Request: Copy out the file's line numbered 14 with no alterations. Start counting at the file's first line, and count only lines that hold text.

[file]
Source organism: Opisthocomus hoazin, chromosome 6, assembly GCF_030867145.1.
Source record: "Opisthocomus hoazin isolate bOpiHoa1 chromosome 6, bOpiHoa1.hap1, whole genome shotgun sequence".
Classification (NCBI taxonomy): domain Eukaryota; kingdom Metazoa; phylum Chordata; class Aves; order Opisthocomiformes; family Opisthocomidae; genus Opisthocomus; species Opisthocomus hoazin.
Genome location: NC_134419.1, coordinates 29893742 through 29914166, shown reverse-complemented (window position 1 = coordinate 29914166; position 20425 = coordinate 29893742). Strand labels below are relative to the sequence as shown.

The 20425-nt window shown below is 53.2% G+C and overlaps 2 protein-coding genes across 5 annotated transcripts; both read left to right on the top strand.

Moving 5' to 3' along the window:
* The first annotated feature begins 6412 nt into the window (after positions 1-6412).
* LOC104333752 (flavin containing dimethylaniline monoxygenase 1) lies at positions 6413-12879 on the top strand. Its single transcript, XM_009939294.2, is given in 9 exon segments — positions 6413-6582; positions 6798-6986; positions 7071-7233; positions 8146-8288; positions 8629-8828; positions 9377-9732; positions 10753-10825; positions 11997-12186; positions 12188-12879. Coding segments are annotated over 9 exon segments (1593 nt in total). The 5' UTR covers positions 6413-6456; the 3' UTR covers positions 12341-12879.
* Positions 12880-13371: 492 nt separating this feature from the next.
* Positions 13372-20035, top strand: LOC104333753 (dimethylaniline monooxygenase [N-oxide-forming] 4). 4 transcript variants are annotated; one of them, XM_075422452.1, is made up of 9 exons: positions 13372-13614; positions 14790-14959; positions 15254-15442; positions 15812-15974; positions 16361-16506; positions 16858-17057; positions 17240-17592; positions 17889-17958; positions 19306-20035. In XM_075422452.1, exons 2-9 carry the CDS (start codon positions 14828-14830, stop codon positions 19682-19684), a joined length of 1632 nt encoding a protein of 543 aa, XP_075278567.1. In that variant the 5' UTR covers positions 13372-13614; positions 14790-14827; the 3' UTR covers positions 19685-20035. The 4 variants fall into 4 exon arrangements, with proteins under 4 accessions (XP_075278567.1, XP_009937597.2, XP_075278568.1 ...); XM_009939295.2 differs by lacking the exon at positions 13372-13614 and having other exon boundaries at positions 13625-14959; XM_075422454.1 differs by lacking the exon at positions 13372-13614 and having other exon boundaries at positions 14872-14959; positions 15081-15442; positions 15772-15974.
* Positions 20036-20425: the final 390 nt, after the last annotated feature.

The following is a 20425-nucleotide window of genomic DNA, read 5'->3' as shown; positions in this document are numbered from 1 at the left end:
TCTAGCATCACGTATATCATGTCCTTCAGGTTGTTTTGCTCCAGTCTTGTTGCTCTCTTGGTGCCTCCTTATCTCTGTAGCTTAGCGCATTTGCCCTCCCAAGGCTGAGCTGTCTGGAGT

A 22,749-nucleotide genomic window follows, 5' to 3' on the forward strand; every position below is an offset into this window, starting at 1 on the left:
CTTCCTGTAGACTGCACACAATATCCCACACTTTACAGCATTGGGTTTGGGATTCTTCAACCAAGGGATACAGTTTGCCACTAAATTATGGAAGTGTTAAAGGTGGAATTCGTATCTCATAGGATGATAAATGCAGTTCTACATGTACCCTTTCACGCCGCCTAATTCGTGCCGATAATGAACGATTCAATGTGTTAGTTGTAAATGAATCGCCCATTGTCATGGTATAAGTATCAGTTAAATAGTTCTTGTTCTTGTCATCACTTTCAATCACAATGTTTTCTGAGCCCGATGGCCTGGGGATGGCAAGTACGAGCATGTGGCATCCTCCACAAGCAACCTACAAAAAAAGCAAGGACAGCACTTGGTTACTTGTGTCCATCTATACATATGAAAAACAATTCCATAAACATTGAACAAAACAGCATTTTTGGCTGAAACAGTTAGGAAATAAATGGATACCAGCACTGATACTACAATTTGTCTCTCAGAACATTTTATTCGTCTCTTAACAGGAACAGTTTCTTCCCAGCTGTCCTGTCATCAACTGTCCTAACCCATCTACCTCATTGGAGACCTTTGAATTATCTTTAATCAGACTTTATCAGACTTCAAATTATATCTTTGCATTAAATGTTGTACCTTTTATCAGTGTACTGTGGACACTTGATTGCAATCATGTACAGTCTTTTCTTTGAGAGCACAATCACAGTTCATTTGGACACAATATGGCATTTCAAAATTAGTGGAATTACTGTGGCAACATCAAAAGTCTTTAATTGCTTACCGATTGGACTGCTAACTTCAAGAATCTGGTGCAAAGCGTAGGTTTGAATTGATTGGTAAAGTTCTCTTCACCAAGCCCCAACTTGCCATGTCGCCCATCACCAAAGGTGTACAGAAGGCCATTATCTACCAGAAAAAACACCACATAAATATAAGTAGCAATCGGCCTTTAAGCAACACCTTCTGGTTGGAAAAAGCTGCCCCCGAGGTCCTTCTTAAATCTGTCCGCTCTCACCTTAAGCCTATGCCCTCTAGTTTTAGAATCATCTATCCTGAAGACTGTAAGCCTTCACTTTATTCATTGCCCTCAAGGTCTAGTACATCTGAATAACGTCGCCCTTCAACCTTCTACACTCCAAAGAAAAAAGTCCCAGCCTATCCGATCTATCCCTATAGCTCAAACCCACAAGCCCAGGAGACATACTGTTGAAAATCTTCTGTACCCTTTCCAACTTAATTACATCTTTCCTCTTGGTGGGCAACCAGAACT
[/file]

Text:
A 22,749-nucleotide genomic window follows, 5' to 3' on the forward strand; every position below is an offset into this window, starting at 1 on the left: